by Gavin Van Horn
Ever since I moved to Chicago, I’ve been pondering the question of whether there is a single animal that best captures the essence of this city. Can an animal incarnate a place? On the one hand, I realize my quest is quixotic. I’m tilting at windmills of my own imagination. Which animal best symbolizes a place is one of the more subjective questions a person could ask, and if one were to take it seriously, the answer is open to a thousand viable candidates.
Setting aside the obvious athletic associations of animals with Chicago—da Bears, da Bulls—which are prioritized, as most team logos are, on the fierceness not the residency of the animal, what might be some qualifications for an urban icon? What suite of qualities lends an animal this status? A certain presence in the way that she carries herself, an unquantifiable mystery that induces awe in the beholder that such a creature should share the same space with us? A rarity that makes sighting him a special event, a reason to run home and write down the date and place of discovery or breathlessly recount the story to others? A charismatic physiology or coloration or set of behaviors that we find particularly beautiful, that pours fresh fuel on the fires of our imaginations?
These questions push beyond “favorites” toward something more ethereal, to the animals we feel especially drawn to without knowing precisely why. Wildlife ecologist Aldo Leopold circled such questions and landed on a term for what he was after, numenon.
It is unimportant, unless you derive enjoyment from digging into historical cabinets of curiosities, to know that Leopold borrowed the concept, and the ideas it represented from the Russian philosopher-mystic Pyotor Ouspensky, who, for his part, took it from the turn-of-the-nineteenth-century philosopher Immanuel Kant.* The important thing is that Leopold needed a word to describe a feeling that went beyond physical appearances. Sometimes we feel things so deeply we grope to see if there is a color for the crayon. Germans seem to have a special talent for word combinations that distill what would otherwise demand whole sentences of explanation—Schadenfreude, pleasure derived from the misfortune of others, or Kummerspeck, which literally means “grief bacon” and refers to the excess weight gained from emotional over-eating.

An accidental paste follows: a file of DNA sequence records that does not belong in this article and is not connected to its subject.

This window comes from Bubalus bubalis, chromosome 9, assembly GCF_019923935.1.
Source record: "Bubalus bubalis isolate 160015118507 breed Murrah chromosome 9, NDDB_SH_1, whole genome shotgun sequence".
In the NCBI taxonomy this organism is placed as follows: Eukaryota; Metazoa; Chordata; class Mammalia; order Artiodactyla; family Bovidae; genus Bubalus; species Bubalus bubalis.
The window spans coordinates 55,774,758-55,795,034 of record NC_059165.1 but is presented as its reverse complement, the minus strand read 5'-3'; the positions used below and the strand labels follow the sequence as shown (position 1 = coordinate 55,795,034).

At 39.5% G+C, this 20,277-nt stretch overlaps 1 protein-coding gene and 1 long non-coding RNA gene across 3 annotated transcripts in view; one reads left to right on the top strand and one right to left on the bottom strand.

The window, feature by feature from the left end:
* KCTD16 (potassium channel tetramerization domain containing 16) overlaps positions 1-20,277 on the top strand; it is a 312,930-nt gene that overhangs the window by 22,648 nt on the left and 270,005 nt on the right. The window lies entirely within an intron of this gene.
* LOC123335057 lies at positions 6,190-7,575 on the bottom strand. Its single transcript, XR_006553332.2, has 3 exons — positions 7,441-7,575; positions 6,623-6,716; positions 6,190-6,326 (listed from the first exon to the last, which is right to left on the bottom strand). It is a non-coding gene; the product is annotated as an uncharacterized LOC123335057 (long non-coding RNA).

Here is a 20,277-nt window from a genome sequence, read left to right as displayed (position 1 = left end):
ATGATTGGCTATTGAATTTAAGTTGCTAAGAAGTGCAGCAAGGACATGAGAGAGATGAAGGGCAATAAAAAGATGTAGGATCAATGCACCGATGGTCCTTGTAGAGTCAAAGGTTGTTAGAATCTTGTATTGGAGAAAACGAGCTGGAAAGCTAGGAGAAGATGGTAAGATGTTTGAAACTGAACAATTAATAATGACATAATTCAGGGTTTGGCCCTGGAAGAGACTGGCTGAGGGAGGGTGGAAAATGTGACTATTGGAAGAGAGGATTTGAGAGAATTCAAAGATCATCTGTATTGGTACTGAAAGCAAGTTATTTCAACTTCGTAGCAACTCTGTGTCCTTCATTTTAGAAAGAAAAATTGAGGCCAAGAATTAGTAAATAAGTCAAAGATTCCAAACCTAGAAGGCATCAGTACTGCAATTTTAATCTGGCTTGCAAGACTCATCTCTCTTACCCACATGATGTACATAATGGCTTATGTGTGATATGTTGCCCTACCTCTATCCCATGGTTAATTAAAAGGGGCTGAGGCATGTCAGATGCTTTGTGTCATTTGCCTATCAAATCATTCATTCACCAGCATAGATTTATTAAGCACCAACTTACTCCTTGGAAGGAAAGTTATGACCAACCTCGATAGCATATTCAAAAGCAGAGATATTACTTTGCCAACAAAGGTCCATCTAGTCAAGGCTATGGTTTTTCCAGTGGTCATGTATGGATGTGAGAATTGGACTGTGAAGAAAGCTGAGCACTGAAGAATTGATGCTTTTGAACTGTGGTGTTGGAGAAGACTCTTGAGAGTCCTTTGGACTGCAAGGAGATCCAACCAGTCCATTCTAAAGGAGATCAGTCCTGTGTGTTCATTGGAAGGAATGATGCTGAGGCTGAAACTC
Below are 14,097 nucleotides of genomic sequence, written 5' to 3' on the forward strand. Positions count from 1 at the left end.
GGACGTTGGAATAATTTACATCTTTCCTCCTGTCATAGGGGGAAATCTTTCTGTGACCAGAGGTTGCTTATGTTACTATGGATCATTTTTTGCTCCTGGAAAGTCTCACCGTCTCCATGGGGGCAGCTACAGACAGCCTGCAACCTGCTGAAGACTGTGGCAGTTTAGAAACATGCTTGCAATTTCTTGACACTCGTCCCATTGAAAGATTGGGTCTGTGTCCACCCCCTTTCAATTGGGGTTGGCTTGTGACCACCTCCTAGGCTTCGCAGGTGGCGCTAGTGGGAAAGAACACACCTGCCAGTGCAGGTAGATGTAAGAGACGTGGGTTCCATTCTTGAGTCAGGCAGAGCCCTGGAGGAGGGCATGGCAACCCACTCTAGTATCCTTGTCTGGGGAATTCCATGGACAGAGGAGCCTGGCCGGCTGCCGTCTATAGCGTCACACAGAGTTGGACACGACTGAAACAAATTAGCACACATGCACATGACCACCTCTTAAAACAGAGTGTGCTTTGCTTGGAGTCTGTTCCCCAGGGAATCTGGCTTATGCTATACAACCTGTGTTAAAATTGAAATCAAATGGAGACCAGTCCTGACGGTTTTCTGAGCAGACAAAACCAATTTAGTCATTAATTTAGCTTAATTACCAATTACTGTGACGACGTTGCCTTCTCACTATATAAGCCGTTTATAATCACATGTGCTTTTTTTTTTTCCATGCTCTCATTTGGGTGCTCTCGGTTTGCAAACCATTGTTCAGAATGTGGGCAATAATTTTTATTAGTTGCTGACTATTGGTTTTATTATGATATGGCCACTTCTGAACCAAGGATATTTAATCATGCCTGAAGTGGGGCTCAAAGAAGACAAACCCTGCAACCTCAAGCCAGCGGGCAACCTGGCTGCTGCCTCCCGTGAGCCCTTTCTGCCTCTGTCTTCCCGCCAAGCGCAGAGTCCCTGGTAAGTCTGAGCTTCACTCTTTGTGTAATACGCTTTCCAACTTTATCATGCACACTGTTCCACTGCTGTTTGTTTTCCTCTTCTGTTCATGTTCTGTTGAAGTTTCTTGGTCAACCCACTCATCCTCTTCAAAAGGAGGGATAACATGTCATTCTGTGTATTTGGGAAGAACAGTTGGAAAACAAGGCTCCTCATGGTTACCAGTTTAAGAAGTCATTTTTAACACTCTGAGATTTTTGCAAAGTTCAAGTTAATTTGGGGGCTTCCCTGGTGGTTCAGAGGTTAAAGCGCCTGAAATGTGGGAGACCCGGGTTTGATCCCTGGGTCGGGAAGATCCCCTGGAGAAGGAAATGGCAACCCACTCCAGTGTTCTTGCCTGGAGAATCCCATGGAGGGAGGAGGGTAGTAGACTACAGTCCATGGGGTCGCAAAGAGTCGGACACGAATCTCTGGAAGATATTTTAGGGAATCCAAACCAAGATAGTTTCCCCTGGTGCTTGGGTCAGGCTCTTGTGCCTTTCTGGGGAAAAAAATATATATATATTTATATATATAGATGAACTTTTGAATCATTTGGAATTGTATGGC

Had Leopold lived to see the creation of the field of conservation biology, he might have opted for flagship, or umbrella, or focal species as his metaphor of choice for what he was after. But maybe not. Those terms somehow seem too ordinary to be useful. He was chasing something closer to the marrow, something that joined marrow, passed clean through it and bound it together.
He was after something, dare I say, spiritual—the numinous spirit of place. Yet he grounded this mysterious spirit of place in a nonhuman animal. Each landscape has a numenon, he writes in the essay “Chihuahua and Sonora,” from his environmental classic A Sand County Almanac. He proposes that the blue jay is the numenon of the hickory groves; the whisky-jack serves this role in the muskegs; the piñonero (piñon jay) for the juniper foothills. “Ornithological texts do not record these facts,” he adds with a wink.
For the north woods, it is the ruffed grouse. About this numinous being, Leopold comments:
In terms of conventional physics, the grouse represents only a millionth of either the mass or the energy of an acre. Yet subtract the grouse and the whole thing is dead. An enormous amount of some kind of motive power has been lost. A philosopher has called this imponderable essence the numenon of material things. It stands in contradiction to phenomenon, which is ponderable and predictable, even to the tossings and turnings of the remotest star.
It is as though a landscape gathers all its energy and concentrates its “imponderable essence” into a species that represents its will and desire to be.
The bulk of Leopold’s short essay is about the numenon of the Sierra Madre in northern Mexico, the thick-billed parrot—a flashy, chatty, communal bird that boldly makes its presence known on the landscape by raising the dawn and scolding unfamiliar visitors. The thick-billed parrot, for Leopold, best incarnated the other-than-human forces that constituted the landscape’s unique presence. The parrot—or the grouse, or the jay—is the visible manifestation of what defines a place qua place, something that, if we are receptive to it, draws us into a greater mystery and fastens us together.